“Multiple Sclerosis, Vikings and Nordic Skiing”

As I was writing my post yesterday about my sweet ski “adventure” I remembered a rune of a Viking on skis with a bow and arrow and I wanted to put it in my post. I googled it and found it, yay! (should I end this here?) I also found a program on PBS that caught my attention, “Multiple Sclerosis, Vikings and Nordic Skiing.” How could ANYONE not be caught by a title like that? For me it was especially provocative. My dad suffered from MS and, beyond that obvious hook, who isn’t fascinated by Vikings and, yeah, Langlauf. ❤

Wow.

I already knew that MS is more prevalent among people from Northern Europe. It has a much higher incidence in Scandinavia and among those of Scandinavian descent. Science has now tracked it across the North Atlantic, a disease of the central nervous system carried in Viking Ships. My dad’s mother was from Sweden, and Ancestry tells me I am mostly Scots, Irish and Scandinavian, all parts of the world where MS is comparatively common. Yay Vikings!

MS is an autoimmune disease that most often shows up in young adulthood, but people can have it for a long time without knowing it. The film goes into detail about the diagnosis and the science behind the progress of the disease. It can now be accurately diagnosed with an MRI, which didn’t exist when my dad was alive. My dad’s MS was diagnosed with certainty in an autopsy. If you’re interested, you can learn about MS here, the National Multiple Sclerosis Society webpage.

Dad, me, Aunt Martha 1963

The program followed six people in the United States and Norway who’d been diagnosed with MS. One of the points of the program was how exercise can help people with MS. The problem with exercise is that heat — even a rise in body temperature — can be debilitating, causing fatigue and a relapse of symptoms. The obvious sport for a person with MS is the national sport of Norway; Nordic skiing.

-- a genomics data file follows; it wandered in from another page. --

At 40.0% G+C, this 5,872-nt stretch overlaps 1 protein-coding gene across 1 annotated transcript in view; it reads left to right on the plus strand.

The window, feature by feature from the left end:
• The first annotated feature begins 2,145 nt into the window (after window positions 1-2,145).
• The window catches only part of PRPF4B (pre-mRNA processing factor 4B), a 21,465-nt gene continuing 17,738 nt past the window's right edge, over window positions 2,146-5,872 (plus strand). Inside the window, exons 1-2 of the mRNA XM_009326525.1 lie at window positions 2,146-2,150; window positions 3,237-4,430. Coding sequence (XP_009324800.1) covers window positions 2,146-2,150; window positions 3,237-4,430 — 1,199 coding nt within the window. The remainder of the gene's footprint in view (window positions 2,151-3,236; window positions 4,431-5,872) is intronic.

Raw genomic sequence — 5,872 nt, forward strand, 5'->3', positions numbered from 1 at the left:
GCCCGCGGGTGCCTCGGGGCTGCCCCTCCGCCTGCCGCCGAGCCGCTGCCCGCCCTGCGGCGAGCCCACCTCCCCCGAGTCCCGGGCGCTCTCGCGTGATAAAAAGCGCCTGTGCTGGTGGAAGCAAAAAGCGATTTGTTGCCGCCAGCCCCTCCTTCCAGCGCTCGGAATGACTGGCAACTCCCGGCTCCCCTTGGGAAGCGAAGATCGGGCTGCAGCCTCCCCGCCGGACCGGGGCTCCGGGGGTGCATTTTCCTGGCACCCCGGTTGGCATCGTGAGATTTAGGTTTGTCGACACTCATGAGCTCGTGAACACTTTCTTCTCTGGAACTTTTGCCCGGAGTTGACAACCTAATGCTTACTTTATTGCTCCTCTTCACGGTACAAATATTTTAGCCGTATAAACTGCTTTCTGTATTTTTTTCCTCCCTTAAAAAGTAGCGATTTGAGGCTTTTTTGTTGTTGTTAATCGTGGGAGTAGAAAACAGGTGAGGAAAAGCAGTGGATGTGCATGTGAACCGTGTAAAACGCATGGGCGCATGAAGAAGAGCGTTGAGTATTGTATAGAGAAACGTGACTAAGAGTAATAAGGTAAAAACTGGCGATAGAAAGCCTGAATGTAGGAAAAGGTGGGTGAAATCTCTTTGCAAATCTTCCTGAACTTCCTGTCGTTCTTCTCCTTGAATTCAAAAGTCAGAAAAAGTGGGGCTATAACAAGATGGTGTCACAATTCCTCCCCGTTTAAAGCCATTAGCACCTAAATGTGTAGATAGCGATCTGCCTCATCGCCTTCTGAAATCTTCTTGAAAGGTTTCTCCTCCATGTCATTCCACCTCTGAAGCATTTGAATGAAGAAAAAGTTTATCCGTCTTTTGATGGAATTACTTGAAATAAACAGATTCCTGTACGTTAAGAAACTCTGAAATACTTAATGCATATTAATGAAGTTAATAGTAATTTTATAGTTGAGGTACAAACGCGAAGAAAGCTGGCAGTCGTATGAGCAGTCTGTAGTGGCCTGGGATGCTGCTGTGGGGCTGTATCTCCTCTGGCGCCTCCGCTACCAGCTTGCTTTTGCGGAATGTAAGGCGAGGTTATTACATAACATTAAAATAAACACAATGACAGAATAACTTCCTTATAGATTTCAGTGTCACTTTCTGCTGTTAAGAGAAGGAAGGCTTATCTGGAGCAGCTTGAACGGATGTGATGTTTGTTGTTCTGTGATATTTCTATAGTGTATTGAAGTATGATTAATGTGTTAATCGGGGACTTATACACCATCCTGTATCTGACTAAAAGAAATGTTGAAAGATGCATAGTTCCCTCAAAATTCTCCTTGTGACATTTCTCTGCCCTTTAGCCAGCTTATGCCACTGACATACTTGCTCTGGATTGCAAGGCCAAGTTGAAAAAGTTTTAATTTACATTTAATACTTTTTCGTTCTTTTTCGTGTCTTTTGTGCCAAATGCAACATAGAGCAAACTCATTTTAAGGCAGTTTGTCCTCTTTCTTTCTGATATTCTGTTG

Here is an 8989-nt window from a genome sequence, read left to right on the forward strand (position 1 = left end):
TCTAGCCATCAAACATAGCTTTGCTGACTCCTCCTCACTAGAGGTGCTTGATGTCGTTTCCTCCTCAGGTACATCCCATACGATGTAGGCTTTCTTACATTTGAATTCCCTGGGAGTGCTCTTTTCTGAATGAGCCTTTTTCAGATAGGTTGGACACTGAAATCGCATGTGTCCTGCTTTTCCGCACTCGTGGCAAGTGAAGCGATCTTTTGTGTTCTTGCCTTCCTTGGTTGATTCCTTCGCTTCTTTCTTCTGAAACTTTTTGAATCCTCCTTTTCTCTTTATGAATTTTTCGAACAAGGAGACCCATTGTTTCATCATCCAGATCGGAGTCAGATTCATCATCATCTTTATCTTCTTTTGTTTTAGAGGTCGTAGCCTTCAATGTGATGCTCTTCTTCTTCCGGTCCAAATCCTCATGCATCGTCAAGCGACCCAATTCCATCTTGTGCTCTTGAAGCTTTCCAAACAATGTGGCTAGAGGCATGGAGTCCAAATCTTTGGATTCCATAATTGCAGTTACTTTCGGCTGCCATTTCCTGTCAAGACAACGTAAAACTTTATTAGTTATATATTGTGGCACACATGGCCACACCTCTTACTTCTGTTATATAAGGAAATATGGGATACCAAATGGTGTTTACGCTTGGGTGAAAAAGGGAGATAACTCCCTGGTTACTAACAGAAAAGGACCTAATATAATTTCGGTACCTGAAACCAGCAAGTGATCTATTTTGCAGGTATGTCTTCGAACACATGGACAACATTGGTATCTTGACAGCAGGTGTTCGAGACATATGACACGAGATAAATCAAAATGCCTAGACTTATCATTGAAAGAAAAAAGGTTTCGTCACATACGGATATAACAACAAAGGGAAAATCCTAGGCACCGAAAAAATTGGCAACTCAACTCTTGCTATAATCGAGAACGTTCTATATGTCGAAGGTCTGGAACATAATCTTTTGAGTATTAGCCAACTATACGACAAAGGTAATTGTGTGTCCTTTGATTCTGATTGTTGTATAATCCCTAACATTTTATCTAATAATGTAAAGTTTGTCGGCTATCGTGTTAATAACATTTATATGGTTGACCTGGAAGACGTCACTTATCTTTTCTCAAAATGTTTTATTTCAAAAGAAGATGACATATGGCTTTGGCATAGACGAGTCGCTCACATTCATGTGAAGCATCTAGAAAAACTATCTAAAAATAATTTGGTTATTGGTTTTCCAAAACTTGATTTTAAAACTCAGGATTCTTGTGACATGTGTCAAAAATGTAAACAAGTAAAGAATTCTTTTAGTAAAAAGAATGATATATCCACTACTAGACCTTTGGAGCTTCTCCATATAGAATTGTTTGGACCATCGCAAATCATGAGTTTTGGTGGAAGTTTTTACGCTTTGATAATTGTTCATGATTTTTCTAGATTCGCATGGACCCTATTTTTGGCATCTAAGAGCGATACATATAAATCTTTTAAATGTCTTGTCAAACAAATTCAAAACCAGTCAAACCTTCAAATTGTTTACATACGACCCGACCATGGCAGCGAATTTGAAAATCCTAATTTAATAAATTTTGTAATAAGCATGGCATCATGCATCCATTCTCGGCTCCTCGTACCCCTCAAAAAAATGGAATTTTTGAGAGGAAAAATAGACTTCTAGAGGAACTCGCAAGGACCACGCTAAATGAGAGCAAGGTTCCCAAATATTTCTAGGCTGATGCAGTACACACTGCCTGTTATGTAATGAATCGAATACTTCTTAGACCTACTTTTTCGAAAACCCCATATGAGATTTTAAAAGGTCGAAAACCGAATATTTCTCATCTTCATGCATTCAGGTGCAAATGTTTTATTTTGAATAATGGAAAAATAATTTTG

In 2012 and 13 (I believe) the American Birkebeiner worked in partnership with the National Multiple Sclerosis Foundation to raise money for MS. Three of the skiers in the program did the American Birkebeiner race. At the same time, three Norwegian women skied the Norwegian Birkebeiner.

Both American Birkebeiner races drew Norwegian Olympic champion skiers to Wisconsin to race and raise funds. One of those champions has a mom who suffers from MS.

As I watched them race, I was lost, thinking, “Birki WHAT?” I had no idea…

It started in 1206. Birkebeiner skiers, so called for their protective birch bark leggings, skied through the treacherous mountains and rugged forests of Norway’s Osterdalen valley during the winter of 1206, smuggling the son of King Sverresson and Inga of Vartieg to safety. The flight taken during the Norwegian Civil War took the Birkebeiners and prince from Lillehammer to safety in the town of Trondheim. Inga of Vartieg never became queen as the prince’s father was killed before he could return for her in Vartieg. Norwegian history credits the Birkebeiners’ bravery with preserving the life of the boy who later became King Haakon Haakonsson IV and forever changed Northern Europes’ history by his reign.

The story and painting of the flight were the inspiration for the first Birkebeinger ski race held in Norway in 1932. To this day, Norwegian skiers still carry a pack, symbolizing the weight of an 18-month child, in the Worldloppet’s Norwegian Birkebeiner Rennet race from Rena – Lillehammer. Thousands of skiers commemorate the journey with annual Birkebeiner races in Norway, Canada, and the United States.

The race known today as the American Birkebeiner began in 1973 as the dream of the late Tony Wise. Thirty-four men and one lone woman were on the starting line clad in woolen sweaters and knickers for the 50-kilometer race from the Lumberjack Bowl in Hayward to Telemark Lodge in Cable, Wisconsin. Nineteen more women and juniors would ski a shorter race from “OO” to Telemark. Few knew they were going to make history. There were no U.S. Ski Team members or foreign skiers, just a handful of enthusiasts from a couple of midwestern states, out to try something new. Many of the entrants were on cross-country skis for the first season – some for the first time.